In my opinion, it is highly unlikely that a studio would deliberately destroy film material. When you say negatives and prints, they are two different categories. As most of us know, the term prints refers to material that is exhibited in theaters. After several years, these worn prints serve no further purpose and, rather than the expense of storage, they are disposed of. The negatives, interpositives and fine-grains etc., are valuable 'pre-print' material, essential for making new release prints and are stored at the expense of the owners. Usually studios take great care of this material, but it is generally known that this material can go astray over the years during shipping or incorrect cataloging. With independent films, materials get lost more easily. When an independent film reverts to its owners after the film has been initially distributed by a studio, it is the owners' responsibility to keep up the payments for storage. If they fail, the storage company, after several warnings, dispose of the material. One can only imagine how this is done, but the sensible thing is to donate the material to the BFI or the Academy in the US.
    In the case with "JANE EYRE" it is quite different. It was a feature in the UK and a TV show in the States. I worked on the post production of this film at Pinewood and all I can remember is recording dialog and sound effects for the feature version. The original negative would have been cut to conform to this version and a 35mm IP (interpositive) and dupe color negative would have been made for the UK release. The original cut negative and all negative trims would then be shipped to the television company in the US (NBC) and it is probable that the original negative was re-cut to conform to the television version. So only the 35mm IP and dupe negative survive of the feature version. If at some point they are ordered to be destroyed, or are somehow lost, the feature version now does not exist as the original negative only exists in the form of the television version.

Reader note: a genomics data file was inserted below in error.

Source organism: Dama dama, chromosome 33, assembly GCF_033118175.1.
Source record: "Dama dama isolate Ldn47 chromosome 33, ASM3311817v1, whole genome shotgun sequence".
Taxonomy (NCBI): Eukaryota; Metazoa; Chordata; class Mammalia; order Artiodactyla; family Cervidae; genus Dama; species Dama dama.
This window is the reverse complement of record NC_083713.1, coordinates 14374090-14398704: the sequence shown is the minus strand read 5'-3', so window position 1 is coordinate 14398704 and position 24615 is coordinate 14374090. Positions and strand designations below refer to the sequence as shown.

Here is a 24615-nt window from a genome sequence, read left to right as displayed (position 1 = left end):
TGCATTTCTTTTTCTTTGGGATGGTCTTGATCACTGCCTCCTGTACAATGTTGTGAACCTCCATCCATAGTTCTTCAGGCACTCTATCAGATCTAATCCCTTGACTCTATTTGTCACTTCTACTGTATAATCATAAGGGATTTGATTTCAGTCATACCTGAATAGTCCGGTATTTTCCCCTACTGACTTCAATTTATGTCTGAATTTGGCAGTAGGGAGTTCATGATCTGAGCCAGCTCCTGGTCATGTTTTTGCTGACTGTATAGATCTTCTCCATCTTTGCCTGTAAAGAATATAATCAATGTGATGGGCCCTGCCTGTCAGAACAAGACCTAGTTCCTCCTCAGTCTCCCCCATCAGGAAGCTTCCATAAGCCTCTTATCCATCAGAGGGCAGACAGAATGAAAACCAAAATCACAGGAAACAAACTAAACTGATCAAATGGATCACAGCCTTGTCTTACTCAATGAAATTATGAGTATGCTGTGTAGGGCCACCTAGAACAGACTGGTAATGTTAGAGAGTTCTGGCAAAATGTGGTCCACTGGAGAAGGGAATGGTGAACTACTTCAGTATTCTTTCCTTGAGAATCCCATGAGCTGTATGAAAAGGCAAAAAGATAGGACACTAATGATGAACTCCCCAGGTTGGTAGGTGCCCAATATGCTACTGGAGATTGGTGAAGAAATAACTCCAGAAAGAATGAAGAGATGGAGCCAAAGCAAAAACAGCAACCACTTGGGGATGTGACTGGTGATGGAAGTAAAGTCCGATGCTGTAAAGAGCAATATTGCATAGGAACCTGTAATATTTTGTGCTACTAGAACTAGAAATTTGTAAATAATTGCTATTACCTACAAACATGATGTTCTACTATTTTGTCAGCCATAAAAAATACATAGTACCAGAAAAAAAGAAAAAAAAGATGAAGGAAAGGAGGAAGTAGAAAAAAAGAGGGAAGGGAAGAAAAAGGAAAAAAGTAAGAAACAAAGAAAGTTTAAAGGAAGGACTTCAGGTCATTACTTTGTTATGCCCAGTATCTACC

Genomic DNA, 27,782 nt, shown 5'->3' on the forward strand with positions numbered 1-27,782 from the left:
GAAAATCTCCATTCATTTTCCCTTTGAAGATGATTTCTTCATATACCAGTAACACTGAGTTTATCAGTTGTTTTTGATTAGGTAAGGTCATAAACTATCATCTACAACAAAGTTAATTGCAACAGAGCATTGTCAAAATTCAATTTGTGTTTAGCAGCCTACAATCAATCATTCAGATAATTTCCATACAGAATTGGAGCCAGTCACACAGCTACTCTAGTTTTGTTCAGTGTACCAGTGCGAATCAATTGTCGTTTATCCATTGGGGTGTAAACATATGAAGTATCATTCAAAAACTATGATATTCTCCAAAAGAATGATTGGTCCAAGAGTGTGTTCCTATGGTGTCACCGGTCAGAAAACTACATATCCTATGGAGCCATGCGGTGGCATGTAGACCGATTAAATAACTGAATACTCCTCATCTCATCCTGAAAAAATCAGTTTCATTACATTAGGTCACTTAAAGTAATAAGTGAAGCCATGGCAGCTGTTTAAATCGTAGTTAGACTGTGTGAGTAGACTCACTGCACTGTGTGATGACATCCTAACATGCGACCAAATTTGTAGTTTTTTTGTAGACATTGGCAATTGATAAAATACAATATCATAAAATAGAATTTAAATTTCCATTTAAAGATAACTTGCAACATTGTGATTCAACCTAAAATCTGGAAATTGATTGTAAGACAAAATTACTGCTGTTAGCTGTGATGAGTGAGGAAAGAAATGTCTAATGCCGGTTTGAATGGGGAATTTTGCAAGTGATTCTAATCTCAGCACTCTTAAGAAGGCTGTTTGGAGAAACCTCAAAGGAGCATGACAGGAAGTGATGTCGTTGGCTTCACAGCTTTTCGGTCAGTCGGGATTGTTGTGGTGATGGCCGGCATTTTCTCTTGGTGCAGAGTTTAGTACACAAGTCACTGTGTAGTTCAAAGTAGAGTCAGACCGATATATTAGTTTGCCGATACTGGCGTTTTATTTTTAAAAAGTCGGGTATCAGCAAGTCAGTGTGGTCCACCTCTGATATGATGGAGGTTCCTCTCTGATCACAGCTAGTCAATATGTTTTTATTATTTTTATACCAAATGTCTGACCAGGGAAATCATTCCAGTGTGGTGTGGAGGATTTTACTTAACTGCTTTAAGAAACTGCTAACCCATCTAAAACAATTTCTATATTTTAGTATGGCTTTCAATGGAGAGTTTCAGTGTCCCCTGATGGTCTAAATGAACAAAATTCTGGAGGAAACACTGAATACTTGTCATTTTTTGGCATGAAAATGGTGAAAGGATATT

I do not guarantee that this is what has happened but I reckon it's not far from the truth.

  11. #271
    Senior Member Country: England darrenburnfan's Avatar
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    Thanks for the explanation, Stephen. It's a shame if that's what has happened to it. Fancy you working on the post production of the film, which would have been in 1970. It's a small world. Me? I was the humble projectionist at the end of the chain. But I like to think that I presented the end result of a lot of other people's work as well as I could.

  12. #272
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    Quote Originally Posted by darrenburnfan View Post
    Thanks for the explanation, Stephen. It's a shame if that's what has happened to it. Fancy you working on the post production of the film, which would have been in 1970. It's a small world. Me? I was the humble projectionist at the end of the chain. But I like to think that I presented the end result of a lot of other people's work as well as I could.